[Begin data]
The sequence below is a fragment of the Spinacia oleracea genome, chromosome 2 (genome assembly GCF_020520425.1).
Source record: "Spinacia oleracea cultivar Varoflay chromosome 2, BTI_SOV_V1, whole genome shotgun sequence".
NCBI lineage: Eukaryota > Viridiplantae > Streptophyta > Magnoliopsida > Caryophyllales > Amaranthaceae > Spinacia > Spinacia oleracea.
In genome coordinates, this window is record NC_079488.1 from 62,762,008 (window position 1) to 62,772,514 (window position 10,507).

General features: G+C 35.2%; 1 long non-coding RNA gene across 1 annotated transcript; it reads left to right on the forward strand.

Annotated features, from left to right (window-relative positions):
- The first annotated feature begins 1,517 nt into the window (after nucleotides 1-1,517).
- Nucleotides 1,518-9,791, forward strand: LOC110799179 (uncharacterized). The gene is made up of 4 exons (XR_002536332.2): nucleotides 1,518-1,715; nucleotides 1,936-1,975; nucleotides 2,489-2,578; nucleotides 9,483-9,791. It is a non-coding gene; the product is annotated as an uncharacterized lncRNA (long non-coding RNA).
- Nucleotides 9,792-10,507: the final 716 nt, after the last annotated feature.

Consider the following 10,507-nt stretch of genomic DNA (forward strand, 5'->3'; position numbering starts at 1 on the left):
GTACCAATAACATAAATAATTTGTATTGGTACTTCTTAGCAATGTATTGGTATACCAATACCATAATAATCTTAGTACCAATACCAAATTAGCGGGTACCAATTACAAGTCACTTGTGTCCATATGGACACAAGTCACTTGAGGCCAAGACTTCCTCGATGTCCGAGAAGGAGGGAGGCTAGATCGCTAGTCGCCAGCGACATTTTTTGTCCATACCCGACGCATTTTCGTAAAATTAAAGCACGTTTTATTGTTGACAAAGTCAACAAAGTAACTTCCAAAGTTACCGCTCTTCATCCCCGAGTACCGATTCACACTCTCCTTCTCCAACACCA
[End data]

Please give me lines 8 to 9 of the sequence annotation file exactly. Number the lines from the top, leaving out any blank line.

- Nucleotides 1,518-9,791, forward strand: LOC110799179 (uncharacterized). The gene is made up of 4 exons (XR_002536332.2): nucleotides 1,518-1,715; nucleotides 1,936-1,975; nucleotides 2,489-2,578; nucleotides 9,483-9,791. It is a non-coding gene; the product is annotated as an uncharacterized lncRNA (long non-coding RNA).
- Nucleotides 9,792-10,507: the final 716 nt, after the last annotated feature.